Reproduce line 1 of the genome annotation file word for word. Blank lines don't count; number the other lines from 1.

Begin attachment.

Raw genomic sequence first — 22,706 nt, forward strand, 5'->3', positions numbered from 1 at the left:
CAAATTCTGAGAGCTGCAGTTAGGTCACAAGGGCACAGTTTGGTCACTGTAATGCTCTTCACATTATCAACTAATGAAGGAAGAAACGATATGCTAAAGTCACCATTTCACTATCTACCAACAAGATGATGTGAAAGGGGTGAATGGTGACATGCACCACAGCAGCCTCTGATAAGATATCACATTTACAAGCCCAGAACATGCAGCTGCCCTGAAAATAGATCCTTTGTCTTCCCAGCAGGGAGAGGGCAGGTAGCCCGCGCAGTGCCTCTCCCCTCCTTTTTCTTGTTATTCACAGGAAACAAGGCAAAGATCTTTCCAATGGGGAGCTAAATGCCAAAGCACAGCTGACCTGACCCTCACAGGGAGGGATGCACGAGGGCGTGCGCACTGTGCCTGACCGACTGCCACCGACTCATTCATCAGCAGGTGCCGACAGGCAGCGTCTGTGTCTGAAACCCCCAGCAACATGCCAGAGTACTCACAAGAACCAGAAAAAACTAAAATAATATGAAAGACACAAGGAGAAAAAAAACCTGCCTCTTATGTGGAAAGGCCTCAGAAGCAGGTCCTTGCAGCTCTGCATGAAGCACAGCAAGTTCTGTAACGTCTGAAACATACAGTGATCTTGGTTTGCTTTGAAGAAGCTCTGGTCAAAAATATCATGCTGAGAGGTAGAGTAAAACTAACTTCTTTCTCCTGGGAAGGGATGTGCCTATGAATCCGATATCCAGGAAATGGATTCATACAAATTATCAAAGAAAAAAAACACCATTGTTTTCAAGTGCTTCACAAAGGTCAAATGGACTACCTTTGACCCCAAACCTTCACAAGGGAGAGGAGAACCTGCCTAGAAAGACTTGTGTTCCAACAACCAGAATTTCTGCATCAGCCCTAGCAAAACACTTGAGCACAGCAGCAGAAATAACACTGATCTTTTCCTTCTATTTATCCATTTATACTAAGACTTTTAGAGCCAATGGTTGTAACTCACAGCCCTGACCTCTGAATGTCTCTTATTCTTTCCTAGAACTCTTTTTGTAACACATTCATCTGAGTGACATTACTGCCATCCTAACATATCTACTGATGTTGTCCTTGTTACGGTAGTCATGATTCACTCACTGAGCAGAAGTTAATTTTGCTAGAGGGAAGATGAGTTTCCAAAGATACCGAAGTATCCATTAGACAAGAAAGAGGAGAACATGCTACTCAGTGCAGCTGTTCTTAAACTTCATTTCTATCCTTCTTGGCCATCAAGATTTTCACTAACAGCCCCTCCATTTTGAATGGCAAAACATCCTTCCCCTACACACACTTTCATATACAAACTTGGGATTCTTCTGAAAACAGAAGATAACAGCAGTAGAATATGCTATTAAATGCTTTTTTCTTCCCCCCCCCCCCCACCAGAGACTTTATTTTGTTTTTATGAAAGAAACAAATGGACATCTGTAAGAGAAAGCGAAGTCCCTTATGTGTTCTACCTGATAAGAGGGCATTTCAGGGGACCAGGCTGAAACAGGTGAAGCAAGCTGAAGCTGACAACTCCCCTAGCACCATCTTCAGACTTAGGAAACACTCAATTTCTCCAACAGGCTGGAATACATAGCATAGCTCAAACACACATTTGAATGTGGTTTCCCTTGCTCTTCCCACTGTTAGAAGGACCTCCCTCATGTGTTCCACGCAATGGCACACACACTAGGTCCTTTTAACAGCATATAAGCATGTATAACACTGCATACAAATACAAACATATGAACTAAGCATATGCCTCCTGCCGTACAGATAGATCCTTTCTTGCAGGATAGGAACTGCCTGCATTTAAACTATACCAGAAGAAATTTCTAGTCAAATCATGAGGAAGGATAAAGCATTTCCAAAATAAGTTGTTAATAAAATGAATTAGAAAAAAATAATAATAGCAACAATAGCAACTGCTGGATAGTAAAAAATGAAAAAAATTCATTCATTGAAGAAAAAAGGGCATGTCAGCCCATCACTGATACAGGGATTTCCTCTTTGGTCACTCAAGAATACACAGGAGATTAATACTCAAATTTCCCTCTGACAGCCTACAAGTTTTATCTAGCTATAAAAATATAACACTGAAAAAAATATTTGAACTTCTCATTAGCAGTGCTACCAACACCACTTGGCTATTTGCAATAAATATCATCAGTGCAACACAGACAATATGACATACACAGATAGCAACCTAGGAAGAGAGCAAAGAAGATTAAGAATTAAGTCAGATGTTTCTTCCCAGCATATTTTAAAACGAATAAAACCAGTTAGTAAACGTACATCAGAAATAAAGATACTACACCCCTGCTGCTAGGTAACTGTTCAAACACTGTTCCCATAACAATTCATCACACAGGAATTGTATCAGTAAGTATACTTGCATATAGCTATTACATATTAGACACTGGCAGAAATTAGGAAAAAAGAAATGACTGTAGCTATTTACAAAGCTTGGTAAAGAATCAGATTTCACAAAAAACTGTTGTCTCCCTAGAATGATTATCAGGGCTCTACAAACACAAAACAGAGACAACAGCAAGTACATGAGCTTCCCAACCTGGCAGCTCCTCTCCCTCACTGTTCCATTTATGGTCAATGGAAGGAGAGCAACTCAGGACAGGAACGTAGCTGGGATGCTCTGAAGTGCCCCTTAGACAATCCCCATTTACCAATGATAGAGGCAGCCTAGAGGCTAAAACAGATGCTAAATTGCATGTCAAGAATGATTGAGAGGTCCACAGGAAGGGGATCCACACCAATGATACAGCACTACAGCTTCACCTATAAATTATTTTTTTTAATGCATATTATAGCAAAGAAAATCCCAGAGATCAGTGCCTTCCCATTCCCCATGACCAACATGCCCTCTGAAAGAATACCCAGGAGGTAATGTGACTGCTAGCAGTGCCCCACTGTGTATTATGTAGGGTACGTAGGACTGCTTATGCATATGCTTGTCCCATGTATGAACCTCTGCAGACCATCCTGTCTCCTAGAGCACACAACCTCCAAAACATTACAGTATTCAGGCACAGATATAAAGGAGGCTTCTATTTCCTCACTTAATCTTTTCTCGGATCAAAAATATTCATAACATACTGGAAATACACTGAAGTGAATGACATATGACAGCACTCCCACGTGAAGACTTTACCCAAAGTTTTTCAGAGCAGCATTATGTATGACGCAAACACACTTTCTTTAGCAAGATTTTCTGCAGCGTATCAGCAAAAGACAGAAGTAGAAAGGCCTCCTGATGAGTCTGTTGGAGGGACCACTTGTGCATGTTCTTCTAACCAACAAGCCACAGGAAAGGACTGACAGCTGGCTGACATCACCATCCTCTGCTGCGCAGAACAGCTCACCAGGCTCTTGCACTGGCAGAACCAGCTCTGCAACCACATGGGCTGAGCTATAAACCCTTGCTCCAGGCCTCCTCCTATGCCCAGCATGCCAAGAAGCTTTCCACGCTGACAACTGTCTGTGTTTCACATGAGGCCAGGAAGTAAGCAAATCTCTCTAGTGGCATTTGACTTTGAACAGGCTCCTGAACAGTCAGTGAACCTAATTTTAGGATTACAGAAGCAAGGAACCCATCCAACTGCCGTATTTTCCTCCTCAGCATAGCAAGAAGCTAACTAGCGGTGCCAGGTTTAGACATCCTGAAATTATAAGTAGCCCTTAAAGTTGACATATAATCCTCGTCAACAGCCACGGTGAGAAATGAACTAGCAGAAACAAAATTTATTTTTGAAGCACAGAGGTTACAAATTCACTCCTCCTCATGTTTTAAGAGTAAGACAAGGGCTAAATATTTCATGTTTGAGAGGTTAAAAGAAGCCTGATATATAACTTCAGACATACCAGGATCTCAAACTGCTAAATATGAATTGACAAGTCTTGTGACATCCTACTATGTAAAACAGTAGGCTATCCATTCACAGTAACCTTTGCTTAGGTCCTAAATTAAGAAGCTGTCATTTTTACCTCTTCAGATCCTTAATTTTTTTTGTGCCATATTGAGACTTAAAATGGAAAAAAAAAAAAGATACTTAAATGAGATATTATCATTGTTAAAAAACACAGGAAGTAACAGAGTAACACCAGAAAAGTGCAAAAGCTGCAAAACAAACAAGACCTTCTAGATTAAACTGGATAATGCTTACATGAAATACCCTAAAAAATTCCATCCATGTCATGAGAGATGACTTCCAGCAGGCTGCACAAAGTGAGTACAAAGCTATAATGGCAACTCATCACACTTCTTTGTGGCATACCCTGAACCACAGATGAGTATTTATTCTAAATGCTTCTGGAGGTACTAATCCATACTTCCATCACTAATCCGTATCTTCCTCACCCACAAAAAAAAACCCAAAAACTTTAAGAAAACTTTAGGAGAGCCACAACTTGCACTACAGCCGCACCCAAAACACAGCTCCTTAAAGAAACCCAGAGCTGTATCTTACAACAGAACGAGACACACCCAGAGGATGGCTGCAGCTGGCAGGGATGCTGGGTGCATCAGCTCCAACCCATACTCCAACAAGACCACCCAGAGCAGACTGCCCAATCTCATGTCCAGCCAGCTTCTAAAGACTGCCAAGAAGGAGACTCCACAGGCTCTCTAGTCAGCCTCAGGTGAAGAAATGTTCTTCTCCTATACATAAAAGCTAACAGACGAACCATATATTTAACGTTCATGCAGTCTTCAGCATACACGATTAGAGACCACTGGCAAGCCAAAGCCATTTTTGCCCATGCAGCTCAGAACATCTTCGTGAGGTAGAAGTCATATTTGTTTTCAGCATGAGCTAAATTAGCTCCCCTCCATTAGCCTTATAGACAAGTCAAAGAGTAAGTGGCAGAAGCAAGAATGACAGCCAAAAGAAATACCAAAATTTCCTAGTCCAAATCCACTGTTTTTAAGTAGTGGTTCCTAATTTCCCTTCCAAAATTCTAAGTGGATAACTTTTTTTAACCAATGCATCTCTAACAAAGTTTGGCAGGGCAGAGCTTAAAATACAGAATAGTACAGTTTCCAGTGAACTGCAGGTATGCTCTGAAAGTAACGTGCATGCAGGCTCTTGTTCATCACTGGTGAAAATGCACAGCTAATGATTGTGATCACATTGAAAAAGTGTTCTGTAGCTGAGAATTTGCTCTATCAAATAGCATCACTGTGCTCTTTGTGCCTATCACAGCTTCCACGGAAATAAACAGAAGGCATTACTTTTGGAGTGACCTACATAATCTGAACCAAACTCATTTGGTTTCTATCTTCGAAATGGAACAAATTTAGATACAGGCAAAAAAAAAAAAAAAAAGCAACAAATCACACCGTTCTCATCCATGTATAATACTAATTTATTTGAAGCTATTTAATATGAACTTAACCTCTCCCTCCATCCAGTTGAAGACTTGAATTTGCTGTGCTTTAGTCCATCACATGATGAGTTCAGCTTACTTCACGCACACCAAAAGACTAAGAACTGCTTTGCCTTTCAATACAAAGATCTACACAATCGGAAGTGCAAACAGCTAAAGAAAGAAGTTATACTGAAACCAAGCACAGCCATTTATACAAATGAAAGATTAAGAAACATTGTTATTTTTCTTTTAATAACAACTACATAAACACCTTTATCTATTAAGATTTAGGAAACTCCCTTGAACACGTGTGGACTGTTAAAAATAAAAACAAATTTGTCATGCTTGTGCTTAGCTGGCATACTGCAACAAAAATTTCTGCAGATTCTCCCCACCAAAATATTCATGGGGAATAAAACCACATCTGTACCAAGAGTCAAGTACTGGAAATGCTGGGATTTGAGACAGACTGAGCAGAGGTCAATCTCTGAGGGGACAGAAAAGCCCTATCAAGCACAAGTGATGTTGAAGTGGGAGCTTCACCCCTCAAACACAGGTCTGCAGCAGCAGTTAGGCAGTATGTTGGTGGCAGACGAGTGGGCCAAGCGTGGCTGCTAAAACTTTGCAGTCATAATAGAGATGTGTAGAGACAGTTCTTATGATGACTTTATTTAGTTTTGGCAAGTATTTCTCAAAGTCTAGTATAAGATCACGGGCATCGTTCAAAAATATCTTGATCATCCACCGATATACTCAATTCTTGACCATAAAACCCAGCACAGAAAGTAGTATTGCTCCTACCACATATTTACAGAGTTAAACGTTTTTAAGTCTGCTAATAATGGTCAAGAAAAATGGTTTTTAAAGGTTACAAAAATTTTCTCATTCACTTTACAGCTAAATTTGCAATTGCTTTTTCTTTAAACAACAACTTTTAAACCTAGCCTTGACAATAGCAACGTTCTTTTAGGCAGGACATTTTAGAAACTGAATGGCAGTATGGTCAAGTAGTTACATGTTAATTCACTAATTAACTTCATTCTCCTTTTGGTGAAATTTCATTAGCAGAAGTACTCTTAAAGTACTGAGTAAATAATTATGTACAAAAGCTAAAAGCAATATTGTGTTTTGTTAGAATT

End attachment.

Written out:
Raw genomic sequence first — 22,706 nt, forward strand, 5'->3', positions numbered from 1 at the left: